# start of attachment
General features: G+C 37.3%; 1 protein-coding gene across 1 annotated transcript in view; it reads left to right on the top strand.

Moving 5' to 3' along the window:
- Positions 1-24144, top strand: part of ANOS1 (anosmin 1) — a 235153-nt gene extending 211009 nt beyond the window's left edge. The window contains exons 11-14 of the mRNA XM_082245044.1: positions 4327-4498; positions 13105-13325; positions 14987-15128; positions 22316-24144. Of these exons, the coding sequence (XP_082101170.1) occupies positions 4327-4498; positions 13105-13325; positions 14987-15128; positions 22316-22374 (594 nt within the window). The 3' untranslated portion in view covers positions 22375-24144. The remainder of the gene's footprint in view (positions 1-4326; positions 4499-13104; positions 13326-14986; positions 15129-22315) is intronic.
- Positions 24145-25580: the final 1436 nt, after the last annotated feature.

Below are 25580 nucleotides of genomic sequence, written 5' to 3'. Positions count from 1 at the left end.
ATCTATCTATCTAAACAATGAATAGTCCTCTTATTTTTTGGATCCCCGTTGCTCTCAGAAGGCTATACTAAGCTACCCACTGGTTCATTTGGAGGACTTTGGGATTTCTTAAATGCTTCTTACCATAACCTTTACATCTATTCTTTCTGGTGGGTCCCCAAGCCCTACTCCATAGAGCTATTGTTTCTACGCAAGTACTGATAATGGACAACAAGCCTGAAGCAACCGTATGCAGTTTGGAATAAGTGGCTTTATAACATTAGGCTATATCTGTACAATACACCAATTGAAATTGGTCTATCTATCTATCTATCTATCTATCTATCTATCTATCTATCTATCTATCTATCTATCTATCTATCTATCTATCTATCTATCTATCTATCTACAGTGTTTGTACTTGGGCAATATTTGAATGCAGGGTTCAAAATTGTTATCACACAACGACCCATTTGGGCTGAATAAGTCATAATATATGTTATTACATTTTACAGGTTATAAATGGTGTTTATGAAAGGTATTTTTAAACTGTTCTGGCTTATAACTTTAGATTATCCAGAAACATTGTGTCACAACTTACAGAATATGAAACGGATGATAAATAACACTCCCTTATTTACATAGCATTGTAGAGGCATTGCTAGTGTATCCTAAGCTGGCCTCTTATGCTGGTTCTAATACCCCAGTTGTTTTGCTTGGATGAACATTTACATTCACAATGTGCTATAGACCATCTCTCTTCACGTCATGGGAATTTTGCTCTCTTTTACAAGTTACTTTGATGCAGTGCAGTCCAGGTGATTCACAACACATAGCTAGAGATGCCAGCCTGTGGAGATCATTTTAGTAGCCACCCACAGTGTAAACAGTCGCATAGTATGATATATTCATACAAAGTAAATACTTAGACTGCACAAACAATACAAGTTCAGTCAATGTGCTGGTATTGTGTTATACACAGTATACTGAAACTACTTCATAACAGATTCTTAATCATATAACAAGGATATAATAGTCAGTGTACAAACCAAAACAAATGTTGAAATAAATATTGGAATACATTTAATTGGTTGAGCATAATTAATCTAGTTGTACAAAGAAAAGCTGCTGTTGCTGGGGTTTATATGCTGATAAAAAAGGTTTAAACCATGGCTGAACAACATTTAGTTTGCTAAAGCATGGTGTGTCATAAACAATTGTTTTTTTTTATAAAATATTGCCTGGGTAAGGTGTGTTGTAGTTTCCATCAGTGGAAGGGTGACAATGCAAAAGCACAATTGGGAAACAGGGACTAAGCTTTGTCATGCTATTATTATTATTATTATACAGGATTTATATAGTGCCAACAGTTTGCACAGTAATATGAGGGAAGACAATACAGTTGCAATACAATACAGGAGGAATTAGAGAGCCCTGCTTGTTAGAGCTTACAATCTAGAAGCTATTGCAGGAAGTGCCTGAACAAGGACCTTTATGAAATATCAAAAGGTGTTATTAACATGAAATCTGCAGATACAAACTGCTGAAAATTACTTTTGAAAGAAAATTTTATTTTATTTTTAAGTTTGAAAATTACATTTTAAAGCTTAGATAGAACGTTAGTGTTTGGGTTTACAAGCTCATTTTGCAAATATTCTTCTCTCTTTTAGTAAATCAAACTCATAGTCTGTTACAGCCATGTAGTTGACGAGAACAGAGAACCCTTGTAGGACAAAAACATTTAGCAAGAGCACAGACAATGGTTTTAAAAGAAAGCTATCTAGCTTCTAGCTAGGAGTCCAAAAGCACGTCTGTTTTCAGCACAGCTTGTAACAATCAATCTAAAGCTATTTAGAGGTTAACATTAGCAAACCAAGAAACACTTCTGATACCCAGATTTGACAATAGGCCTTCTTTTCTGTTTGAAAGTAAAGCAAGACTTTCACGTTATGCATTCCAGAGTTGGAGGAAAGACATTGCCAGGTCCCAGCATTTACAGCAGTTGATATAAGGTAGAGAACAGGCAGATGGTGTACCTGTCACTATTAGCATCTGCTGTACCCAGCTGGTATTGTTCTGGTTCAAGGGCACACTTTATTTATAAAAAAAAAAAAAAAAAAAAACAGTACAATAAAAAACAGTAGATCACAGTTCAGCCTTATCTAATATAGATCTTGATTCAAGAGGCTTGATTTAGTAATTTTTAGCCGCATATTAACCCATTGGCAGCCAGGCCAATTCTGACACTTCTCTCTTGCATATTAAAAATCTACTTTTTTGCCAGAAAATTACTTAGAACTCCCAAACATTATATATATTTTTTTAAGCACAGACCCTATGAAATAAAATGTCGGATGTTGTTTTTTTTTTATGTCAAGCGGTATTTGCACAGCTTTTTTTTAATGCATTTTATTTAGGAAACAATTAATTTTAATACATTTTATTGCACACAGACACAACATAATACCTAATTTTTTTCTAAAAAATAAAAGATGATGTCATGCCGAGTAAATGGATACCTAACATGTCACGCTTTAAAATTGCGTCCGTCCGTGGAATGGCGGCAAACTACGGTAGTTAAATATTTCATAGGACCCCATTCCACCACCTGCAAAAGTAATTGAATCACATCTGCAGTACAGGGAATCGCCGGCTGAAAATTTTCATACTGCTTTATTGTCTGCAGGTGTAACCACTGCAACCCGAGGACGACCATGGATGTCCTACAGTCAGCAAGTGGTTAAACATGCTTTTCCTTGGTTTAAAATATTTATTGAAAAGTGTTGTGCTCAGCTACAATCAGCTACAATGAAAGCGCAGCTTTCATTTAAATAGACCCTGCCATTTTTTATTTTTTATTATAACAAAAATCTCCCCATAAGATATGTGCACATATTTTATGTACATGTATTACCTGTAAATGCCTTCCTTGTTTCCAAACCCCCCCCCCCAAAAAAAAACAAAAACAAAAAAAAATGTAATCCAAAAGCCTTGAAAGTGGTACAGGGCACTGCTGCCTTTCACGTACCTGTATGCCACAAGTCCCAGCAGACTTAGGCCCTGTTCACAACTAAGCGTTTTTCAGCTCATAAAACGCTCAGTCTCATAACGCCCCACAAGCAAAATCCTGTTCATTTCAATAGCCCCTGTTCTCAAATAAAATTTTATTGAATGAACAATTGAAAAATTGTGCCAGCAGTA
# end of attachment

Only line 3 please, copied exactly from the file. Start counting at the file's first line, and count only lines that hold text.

- Positions 1-24144, top strand: part of ANOS1 (anosmin 1) — a 235153-nt gene extending 211009 nt beyond the window's left edge. The window contains exons 11-14 of the mRNA XM_082245044.1: positions 4327-4498; positions 13105-13325; positions 14987-15128; positions 22316-24144. Of these exons, the coding sequence (XP_082101170.1) occupies positions 4327-4498; positions 13105-13325; positions 14987-15128; positions 22316-22374 (594 nt within the window). The 3' untranslated portion in view covers positions 22375-24144. The remainder of the gene's footprint in view (positions 1-4326; positions 4499-13104; positions 13326-14986; positions 15129-22315) is intronic.